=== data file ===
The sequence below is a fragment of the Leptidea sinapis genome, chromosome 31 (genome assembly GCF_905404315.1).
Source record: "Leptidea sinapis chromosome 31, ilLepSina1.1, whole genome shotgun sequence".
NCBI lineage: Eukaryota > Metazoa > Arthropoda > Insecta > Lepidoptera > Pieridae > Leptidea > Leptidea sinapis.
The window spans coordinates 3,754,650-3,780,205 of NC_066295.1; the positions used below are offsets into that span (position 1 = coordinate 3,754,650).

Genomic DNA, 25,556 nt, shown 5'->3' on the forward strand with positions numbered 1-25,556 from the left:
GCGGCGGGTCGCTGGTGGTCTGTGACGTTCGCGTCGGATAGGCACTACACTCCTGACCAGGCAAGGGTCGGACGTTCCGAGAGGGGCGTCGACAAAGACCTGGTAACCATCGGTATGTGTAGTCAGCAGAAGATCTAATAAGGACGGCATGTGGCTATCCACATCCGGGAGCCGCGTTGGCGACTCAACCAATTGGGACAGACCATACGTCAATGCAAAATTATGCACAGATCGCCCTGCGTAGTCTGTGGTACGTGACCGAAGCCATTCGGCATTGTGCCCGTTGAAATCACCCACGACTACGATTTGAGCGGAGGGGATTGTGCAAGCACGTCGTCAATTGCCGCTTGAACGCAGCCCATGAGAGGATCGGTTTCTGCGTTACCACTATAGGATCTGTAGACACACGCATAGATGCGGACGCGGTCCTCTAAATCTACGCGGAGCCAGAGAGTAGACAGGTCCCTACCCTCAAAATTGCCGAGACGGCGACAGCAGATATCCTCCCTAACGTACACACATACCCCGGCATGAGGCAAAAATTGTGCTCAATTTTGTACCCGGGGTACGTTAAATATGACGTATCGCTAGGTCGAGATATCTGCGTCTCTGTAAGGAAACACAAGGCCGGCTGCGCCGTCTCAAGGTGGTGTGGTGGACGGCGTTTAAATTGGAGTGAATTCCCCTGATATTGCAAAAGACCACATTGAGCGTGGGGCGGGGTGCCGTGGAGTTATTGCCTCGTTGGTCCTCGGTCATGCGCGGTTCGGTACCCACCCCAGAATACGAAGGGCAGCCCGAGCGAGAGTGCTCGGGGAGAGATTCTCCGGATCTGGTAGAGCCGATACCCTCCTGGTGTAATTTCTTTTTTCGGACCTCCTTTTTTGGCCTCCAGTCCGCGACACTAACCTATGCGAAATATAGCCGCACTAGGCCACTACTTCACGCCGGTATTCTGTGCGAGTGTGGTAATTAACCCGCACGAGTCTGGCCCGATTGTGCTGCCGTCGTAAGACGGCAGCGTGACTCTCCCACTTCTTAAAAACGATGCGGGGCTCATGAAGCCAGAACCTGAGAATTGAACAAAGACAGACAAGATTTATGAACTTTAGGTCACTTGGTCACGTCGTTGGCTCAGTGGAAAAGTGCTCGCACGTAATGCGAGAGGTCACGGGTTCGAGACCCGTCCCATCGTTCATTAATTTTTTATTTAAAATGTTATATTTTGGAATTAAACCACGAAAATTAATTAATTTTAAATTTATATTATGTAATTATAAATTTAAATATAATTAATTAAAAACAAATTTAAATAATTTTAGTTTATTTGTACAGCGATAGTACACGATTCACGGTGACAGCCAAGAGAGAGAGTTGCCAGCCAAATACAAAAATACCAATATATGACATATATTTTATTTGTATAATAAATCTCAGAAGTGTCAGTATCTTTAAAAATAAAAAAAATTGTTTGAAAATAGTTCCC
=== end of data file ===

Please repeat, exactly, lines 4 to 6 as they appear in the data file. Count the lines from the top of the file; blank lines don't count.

The window spans coordinates 3,754,650-3,780,205 of NC_066295.1; the positions used below are offsets into that span (position 1 = coordinate 3,754,650).

Genomic DNA, 25,556 nt, shown 5'->3' on the forward strand with positions numbered 1-25,556 from the left:
GCGGCGGGTCGCTGGTGGTCTGTGACGTTCGCGTCGGATAGGCACTACACTCCTGACCAGGCAAGGGTCGGACGTTCCGAGAGGGGCGTCGACAAAGACCTGGTAACCATCGGTATGTGTAGTCAGCAGAAGATCTAATAAGGACGGCATGTGGCTATCCACATCCGGGAGCCGCGTTGGCGACTCAACCAATTGGGACAGACCATACGTCAATGCAAAATTATGCACAGATCGCCCTGCGTAGTCTGTGGTACGTGACCGAAGCCATTCGGCATTGTGCCCGTTGAAATCACCCACGACTACGATTTGAGCGGAGGGGATTGTGCAAGCACGTCGTCAATTGCCGCTTGAACGCAGCCCATGAGAGGATCGGTTTCTGCGTTACCACTATAGGATCTGTAGACACACGCATAGATGCGGACGCGGTCCTCTAAATCTACGCGGAGCCAGAGAGTAGACAGGTCCCTACCCTCAAAATTGCCGAGACGGCGACAGCAGATATCCTCCCTAACGTACACACATACCCCGGCATGAGGCAAAAATTGTGCTCAATTTTGTACCCGGGGTACGTTAAATATGACGTATCGCTAGGTCGAGATATCTGCGTCTCTGTAAGGAAACACAAGGCCGGCTGCGCCGTCTCAAGGTGGTGTGGTGGACGGCGTTTAAATTGGAGTGAATTCCCCTGATATTGCAAAAGACCACATTGAGCGTGGGGCGGGGTGCCGTGGAGTTATTGCCTCGTTGGTCCTCGGTCATGCGCGGTTCGGTACCCACCCCAGAATACGAAGGGCAGCCCGAGCGAGAGTGCTCGGGGAGAGATTCTCCGGATCTGGTAGAGCCGATACCCTCCTGGTGTAATTTCTTTTTTCGGACCTCCTTTTTTGGCCTCCAGTCCGCGACACTAACCTATGCGAAATATAGCCGCACTAGGCCACTACTTCACGCCGGTATTCTGTGCGAGTGTGGTAATTAACCCGCACGAGTCTGGCCCGATTGTGCTGCCGTCGTAAGACGGCAGCGTGACTCTCCCACTTCTTAAAAACGATGCGGGGCTCATGAAGCCAGAACCTGAGAATTGAACAAAGACAGACAAGATTTATGAACTTTAGGTCACTTGGTCACGTCGTTGGCTCAGTGGAAAAGTGCTCGCACGTAATGCGAGAGGTCACGGGTTCGAGACCCGTCCCATCGTTCATTAATTTTTTATTTAAAATGTTATATTTTGGAATTAAACCACGAAAATTAATTAATTTTAAATTTATATTATGTAATTATAAATTTAAATATAATTAATTAAAAACAAATTTAAATAATTTTAGTTTATTTGTACAGCGATAGTACACGATTCACGGTGACAGCCAAGAGAGAGAGTTGCCAGCCAAATACAAAAATACCAATATATGACATATATTTTATTTGTATAATAAATCTCAGAAGTGTCAGTATCTTTAAAAATAAAAAAAATTGTTTGAAAATAGTTCCC